First, I guess we need to set aside what we mean by secular and religious; and from there decide what’s appropriate for a display in a public setting, such as a park, town halls and places of that nature.

The issue comes up year after year for any number of reasons.
Perhaps a nativity scene with a menorah next to it might not be acceptable because some feel that would be an endorsement of religion.

Perhaps there are those who feel the meaning of the holidays is being watered down by secularism and commercialism.

You name it…”Peace on Earth” this time of year is anything but peaceful.

Personally, I don’t have a problem with a public display of a nativity scene or a menorah on public grounds. I don’t feel the public entity is endorsing religion per se…rather, they’re expressing holiday greetings to the adherents of the various faiths.

However, each and every year the same issue rears its head. It may be fine for a public space to feature snowmen, reindeer, Santa, etc….but God-forbid you have a nativity scene, menorah, or any kind of religious symbol in a public space, and all hell breaks loose.

The issue has figured in two Supreme Court rulings as well as a New Jersey Appellate Division ruling.

This past week, a federal judge in California indicated she would deny a bid by local churches to force Santa Monica to open its public parks once again to private displays, including scenes of the Nativity, after a dispute last year between atheist groups and Christian communities.

In the 1980s, the Supreme Court decided that putting up holiday trees, reindeers, snowmen and Santa Claus doesn’t violate the First Amendment — barring religious favoritism — because such symbols are secular in nature.

The New Jersey ruling said religious symbols were allowed on public property as long as any group was allowed to participate.

In West Milford, the Township Council recently voted 4-2 to consider a proposal to open Township Hall to any group wishing to display religious symbols this holiday season.

The measure was proposed by Rabbi Mendy Gurkov, who wants to put up a menorah and hold a lighting ceremony with local officials to match the annual holiday tree and lighting ceremony.

The township has held a holiday tree lighting ceremony for about 50 years. Councilwoman Ada Erik, who voted against religious displays, said that the tree-lighting was never a Christian event. Putting up religious displays would be, she said, “taking away what it is: a tradition that’s just part of West Milford.”

Roy Speckhardt, executive director of the American Humanist Association, a national atheist group, said that ideally government would stay out of the business of religion, especially because across the country, atheists are often excluded from participating in holiday displays.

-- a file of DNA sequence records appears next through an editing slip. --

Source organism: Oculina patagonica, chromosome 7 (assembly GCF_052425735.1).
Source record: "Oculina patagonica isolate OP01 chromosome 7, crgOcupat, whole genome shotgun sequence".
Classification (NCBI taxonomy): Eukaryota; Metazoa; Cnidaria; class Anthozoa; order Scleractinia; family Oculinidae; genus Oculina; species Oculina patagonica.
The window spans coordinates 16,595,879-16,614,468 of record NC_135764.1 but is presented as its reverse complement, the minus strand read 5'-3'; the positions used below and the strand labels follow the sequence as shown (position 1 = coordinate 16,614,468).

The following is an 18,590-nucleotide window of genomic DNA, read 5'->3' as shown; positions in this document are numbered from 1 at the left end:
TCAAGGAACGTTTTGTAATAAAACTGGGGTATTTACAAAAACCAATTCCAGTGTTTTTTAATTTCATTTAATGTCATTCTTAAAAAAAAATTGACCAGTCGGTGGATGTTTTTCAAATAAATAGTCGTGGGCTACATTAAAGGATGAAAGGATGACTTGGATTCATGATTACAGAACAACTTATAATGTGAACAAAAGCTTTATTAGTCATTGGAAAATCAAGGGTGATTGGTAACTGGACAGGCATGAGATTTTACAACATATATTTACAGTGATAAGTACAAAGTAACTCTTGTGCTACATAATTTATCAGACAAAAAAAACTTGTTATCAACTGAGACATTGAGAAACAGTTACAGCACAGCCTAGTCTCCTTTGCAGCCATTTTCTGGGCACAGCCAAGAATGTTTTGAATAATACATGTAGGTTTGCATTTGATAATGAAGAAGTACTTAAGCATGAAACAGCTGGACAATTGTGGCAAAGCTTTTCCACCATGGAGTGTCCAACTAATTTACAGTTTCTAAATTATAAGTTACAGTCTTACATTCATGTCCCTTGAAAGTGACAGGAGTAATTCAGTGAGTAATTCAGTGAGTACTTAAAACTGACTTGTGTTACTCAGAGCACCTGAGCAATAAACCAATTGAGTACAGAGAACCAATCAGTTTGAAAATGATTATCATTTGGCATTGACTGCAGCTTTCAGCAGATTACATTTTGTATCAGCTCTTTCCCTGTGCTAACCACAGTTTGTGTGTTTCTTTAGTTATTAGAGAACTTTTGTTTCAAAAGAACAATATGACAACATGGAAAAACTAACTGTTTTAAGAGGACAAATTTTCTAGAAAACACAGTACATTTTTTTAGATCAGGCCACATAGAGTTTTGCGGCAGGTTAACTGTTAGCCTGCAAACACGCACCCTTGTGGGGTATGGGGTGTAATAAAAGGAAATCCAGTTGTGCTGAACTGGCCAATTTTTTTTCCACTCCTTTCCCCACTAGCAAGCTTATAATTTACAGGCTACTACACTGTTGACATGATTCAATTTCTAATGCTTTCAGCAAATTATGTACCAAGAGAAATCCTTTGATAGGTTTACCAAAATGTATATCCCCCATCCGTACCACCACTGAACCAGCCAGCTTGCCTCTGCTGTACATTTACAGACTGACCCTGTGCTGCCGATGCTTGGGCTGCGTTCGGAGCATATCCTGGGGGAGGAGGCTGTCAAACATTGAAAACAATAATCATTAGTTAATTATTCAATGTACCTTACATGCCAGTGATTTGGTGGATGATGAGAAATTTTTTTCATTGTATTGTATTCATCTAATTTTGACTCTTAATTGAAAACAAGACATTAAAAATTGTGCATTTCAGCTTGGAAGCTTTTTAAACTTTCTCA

But Eric Rassback, deputy general counsel for the Becket Fund, a group that wages legal efforts on behalf of all faiths, said that religious displays at any time of year should always be permitted on public property.

“Religious displays should not be treated on any different terms than non-religious displays,” Rassback said.
“It just gets a lot more attention this time of year because people are focusing on Christmas coming up,” he said.

Funny how that happens.

Christmas comes…”Peace on Earth”…all that, and yet anything but peace reigns.

And it’s not exclusive to North Jersey, for down in Pittman, a controversy could be brewing anew.

The flap over the public display of a religious Christmas banner continues in Pitman.


The Freedom From Religion Foundation, dedicated to protecting the separation of church and state, was not aware that the banner went back up Saturday morning, but "it remains problematic," said Annie Laurie Gaylor, an officer of the foundation in Madison, Wis.

"We have people there in Pitman who want to do something about it," Gaylor said, adding that a foundation lawyer had "been in touch with them all year."

Nonetheless, the Knights of Columbus hung the "Keep Christ in Christmas" banner early Saturday morning over the picturesque borough's main street, just as the Catholic fraternal organization does every year.

The banner is part of the Gloucester County town's annual Christmas festivities, including a parade that took place at 5 p.m. Saturday.

"We had no problem at all" putting the banner up, Mark Pawlowski, grand knight of Knights Council 6247, said shortly before the parade began. "I don't know what happened to the complaint.

He added that the group did not need a permit for the banner because it stays up less than 90 days.

Last year, the banner sparked a Christmas controversy when the Freedom From Religion Foundation asked then-Mayor Michael Batten to remove it.
The banner has been a staple in Pitman, which was founded more than a century ago as a Methodist summer retreat.

Do you have a problem with religious holiday symbols being displayed on public grounds?